Integration advances forestry technology | The Manila Times

Through the integration of sensors and systems for mobile aerial and ground mapping, a team of digital forestry researchers in Purdue has used advanced technology to locate, count, and measure more than a thousand trees in just a few hours.

“The machines are counting and measuring each tree; it’s not a calculation using modeling, it’s a real forest inventory,” said Songlin Fei, dean’s remote sensing president and professor of forestry and natural resources and leader of Purdue University’s Digital Forestry initiative. . “This is a pioneering development in the use of technology to make a rapid and accurate inventory of the global forest ecosystem on our path, which would improve the ability to prevent forest fires, detect diseases, perform accurate carbon counts, and make forest management decisions.”

The technology uses manned aircraft, unmanned drones and backpack-mounted systems. The systems integrate light detection and cameras with distance units or LiDARs, along with navigation sensors, including integrated global navigation systems (GNSS) and inertial navigation systems (INS). Ayman Habib, Professor of Civil Engineering at Thomas A. Page and Head of Purdue’s Digital Photogrammetry Research Group, co-designed and created the systems designed and created by a Purdue team who led the project together with Fei.

“Different parts of the system take advantage of the synergistic characteristics of the data obtained to determine which component contains the most accurate information for a particular data point,” Habib said. “That way we could incorporate small-scale and large-scale information. A single platform couldn’t do that. We had to find a way for multiple platforms and sensors to work together, providing different types of information. That gives the whole picture very high resolution. Fine details are not lost. “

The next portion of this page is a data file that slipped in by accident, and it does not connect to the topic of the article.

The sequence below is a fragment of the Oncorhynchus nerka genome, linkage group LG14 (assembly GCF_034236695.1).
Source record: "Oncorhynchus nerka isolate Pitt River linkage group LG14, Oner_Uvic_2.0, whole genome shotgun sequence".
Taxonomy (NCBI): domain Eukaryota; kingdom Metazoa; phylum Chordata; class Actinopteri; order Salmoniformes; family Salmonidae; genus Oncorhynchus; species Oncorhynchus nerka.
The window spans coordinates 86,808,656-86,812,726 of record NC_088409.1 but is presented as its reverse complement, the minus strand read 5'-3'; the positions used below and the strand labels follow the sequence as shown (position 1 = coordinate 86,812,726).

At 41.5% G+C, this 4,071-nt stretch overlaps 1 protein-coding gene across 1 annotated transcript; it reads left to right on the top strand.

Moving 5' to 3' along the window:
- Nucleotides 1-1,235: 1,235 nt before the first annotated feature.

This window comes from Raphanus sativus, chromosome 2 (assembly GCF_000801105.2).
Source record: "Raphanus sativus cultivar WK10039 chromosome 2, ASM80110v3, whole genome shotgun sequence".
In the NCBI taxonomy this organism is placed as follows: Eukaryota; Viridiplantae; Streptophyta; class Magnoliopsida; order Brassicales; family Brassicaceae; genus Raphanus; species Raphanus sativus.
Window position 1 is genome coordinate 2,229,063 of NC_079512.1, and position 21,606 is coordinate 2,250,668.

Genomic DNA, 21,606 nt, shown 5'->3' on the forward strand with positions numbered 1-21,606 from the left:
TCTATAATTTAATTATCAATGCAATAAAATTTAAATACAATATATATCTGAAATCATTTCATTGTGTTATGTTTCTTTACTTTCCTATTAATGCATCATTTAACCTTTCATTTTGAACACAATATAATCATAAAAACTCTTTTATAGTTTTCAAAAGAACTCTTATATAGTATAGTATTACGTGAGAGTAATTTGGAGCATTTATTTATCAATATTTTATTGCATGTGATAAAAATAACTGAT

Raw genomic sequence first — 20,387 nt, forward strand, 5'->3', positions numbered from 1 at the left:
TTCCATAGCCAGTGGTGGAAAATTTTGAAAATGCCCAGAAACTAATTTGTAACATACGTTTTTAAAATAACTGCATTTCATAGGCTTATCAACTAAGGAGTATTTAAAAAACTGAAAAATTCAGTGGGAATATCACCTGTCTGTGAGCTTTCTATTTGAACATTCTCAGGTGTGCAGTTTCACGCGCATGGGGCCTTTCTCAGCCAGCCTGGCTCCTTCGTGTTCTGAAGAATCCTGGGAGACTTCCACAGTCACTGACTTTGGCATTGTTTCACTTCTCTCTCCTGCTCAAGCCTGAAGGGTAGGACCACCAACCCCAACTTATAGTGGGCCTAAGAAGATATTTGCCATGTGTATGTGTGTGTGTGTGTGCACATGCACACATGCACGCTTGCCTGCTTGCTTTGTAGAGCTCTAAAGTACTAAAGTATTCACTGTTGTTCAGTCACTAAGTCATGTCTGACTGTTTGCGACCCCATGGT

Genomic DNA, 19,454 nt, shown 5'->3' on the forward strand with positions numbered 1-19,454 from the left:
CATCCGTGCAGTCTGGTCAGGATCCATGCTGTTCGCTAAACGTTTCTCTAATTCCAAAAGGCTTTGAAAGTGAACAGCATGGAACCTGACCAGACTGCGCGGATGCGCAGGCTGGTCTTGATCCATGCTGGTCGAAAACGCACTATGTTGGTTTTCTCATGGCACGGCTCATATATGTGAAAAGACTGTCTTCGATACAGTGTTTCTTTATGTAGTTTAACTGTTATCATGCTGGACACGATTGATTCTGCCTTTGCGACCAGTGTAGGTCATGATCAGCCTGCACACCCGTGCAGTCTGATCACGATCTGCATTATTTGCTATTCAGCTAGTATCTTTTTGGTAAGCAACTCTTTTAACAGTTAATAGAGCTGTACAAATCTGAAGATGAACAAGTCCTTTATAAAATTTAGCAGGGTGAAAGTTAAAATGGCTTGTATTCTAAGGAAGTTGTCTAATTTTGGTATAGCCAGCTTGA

The machine learning algorithm developed by the data analysis team is just as important as the custom autonomous vehicles they have created. The results of a study using their technology are set out in an article published in the journal Remote Sensing.

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“This system collects a variety of information about each tree, including height, trunk diameter, and branch information,” Habib said. “In addition to this information, we maintain accurate location and time labels for acquired features.”

The result is like giving a person the glasses they need. What was once vague and questionable is clear. It improves their vision and, at the same time, their understanding of what they see.

LiDAR works like a radar, but uses the light of a laser as a signal. LiDAR sensors evaluate the distance between the scanning system and objects using the time it takes for signals to travel to objects and return to the sensor. In drones, airplanes, or satellites, it takes measurements above the fat of trees, and in vehicles or backpacks, it takes measurements below fat. Overhead systems have continuous access to GNSS signals to determine the location and orientation of the sensor after GNSS / INS integration and provide reasonable resolution. Ground-based systems, on the other hand, provide more detail and finer resolution while suffering from potential GNSS signals, Habib said.

“This cross-platform system and processing framework takes the best of each to provide fine detail and high position accuracy,” he said.

For example, if the backpack is in an area with poor access to GNSS signals, a drone can enter it and put that data in the right place, he said.

“It’s a breakthrough in applying new geomatic tools to forestry,” Feik said. “It is solving a real and urgent challenge in areas such as agriculture and transportation, but it is also an amazing engineering and science that would be applied beyond one area.”

As different platforms work together, the system is also identifying the data points of each with the same characteristics as the tree. In the end, it could correlate and find out what the data above means, in terms of what happens under the cannon, Habib said. It would be a huge leap in the speed and area of ​​the forest that could be covered.

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